The Columbia years (1982 ? 1999) produced 14 albums and 5 others where she is featured on other Columbia artist's recordings. (The Crusaders, Grover Washington, Jr., John Williams & The Boston Pops, an Edwin Hawkins' production and the Jazz Sketches on Sondheim "COLOR & LIGHT."

The approach was much more contemporary at Columbia. Using keyboards, a host of writers and probably the most memorable of them all a tribute to the man who originally signed her to Capitol, Johnny Mercer.

"WITH MY LOVER BESIDE ME" is lyrics written by Mercer and music written by Barry Manilow. The lyrics were found after Mercer had passed away by his wife, who gave them to Barry. And that pairing of Wilson and Manilow was a stroke of genius by one of Columbia's top executives Don Ienner.

"WHEN OCTOBER GOES" one of the tracks from the Manilow/Wilson pairing is sung and requested quite often by her fans and a favorite of Nancy's.

"LADY WITH A SONG" another of the Columbia releases NANCY dedicates to the women she most admires from the Golden Era of song, ELLA, DINAH, BILLY, CARMEN and SARAH.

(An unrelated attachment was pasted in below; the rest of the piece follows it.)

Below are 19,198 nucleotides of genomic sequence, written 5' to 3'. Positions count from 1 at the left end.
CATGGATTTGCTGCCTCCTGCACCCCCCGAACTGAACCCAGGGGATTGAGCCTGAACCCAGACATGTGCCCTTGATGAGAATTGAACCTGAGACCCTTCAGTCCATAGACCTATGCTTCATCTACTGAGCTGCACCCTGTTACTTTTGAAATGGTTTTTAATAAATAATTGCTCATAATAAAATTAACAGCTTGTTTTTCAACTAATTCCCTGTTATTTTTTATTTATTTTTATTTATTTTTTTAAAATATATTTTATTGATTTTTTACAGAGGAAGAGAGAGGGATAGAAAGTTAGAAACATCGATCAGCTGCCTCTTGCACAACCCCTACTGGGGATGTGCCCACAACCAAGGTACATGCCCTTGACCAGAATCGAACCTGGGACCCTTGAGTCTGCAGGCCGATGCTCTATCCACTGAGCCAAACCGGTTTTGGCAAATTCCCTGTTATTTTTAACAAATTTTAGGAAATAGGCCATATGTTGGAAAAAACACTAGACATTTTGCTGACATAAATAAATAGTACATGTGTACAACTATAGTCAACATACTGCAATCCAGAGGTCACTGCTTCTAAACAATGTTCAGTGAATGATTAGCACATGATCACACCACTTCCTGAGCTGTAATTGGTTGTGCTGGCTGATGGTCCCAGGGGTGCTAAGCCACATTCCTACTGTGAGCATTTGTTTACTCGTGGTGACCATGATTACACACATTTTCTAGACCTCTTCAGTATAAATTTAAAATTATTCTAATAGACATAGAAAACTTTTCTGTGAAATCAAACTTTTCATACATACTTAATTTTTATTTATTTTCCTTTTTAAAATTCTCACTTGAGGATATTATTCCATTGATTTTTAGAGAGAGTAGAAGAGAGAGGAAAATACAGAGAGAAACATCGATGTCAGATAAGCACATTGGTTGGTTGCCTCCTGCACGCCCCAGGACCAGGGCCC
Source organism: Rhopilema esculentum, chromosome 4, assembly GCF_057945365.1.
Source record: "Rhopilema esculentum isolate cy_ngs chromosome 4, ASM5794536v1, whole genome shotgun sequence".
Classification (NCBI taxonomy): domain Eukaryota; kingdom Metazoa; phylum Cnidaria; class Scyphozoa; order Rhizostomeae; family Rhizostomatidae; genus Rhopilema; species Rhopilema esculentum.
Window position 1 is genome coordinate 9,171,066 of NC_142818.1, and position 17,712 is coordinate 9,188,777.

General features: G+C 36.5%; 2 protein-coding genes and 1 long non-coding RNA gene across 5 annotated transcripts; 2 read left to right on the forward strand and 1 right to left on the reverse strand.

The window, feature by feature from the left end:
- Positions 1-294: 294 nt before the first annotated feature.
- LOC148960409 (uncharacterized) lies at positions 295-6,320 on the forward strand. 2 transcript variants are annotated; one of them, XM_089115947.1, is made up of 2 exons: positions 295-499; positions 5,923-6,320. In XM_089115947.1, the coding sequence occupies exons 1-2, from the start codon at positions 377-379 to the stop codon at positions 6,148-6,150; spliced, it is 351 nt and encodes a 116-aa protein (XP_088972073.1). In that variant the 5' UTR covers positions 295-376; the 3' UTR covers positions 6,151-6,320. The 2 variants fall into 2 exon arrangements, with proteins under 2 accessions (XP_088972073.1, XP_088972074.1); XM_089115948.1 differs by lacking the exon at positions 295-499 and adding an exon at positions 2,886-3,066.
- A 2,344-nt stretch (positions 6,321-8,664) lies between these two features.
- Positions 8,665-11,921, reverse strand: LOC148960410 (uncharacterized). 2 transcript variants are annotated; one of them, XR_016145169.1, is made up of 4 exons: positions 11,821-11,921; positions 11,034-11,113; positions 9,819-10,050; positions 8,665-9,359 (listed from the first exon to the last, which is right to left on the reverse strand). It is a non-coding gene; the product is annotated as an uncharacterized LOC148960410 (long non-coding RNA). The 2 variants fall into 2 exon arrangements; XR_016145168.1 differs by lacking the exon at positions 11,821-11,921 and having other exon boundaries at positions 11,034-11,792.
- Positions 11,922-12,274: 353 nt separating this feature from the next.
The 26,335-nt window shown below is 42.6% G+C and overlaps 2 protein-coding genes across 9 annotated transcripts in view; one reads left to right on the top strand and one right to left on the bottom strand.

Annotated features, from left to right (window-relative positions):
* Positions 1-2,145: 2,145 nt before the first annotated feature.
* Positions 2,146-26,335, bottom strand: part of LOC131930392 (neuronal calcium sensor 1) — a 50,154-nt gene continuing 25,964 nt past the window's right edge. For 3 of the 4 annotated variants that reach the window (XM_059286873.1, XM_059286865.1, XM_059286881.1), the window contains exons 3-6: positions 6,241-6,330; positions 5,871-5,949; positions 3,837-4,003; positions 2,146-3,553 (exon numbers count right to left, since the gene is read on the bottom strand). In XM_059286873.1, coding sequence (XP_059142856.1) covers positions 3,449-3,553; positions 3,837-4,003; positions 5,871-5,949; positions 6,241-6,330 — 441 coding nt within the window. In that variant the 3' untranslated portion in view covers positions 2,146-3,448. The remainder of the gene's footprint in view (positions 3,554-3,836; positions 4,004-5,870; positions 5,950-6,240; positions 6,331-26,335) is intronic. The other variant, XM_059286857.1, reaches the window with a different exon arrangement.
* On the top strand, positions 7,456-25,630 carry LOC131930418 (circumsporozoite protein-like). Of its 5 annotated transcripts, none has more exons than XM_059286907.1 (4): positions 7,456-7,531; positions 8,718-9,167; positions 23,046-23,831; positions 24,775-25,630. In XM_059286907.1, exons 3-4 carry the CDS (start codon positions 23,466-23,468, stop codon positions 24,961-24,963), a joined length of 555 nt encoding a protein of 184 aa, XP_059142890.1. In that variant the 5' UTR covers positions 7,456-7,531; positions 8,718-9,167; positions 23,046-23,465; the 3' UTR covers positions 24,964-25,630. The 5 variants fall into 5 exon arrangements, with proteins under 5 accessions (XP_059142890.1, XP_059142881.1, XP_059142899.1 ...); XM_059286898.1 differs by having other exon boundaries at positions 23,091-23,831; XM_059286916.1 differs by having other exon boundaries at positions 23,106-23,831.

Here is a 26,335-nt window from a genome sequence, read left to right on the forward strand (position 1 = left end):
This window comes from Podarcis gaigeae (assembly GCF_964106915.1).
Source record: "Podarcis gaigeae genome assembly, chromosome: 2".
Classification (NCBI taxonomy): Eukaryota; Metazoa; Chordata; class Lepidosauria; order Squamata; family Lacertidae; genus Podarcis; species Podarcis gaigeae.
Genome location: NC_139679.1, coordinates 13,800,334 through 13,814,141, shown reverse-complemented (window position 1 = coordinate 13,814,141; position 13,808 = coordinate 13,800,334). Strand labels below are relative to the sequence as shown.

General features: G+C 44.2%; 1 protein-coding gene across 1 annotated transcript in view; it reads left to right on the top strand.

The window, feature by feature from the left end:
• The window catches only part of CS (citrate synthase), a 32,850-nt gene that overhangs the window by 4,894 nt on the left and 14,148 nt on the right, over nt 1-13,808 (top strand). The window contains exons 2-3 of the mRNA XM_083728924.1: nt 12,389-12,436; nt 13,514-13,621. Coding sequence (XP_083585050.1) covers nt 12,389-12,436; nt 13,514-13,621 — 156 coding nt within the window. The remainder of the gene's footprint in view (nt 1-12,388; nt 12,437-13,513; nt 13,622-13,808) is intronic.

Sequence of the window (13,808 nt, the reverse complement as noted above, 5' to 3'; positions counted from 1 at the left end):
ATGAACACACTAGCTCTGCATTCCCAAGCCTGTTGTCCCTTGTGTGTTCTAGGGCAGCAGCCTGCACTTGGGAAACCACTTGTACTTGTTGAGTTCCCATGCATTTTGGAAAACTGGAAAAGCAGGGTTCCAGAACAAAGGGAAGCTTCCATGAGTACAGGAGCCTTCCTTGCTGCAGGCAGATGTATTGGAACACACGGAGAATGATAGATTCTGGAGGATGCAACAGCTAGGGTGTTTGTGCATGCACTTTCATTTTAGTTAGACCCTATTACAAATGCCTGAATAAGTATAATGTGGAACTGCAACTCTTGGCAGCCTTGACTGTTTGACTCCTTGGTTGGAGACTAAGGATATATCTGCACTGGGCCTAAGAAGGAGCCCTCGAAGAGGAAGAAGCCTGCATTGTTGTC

"THE TWO OF US" an album of one of her old and dear friends Ramsey Lewis produced one of the few duets she has preformed on recordings with Rev. Daryl Coley. "FORBIDDEN LOVER" features a duet with singer extraordinaire Carl Anderson. And the final pairing can be found on "IF I HAD MY WAY" with James Ingram. "All of these singers hold a very special place in my heart."

"Looking towards the future, regardless to how long or short the musical career will be, John Levy and I are planning and thinking through what will be our next project. What I can say is that it will be material very personal and reflect the gifts that have been given to us."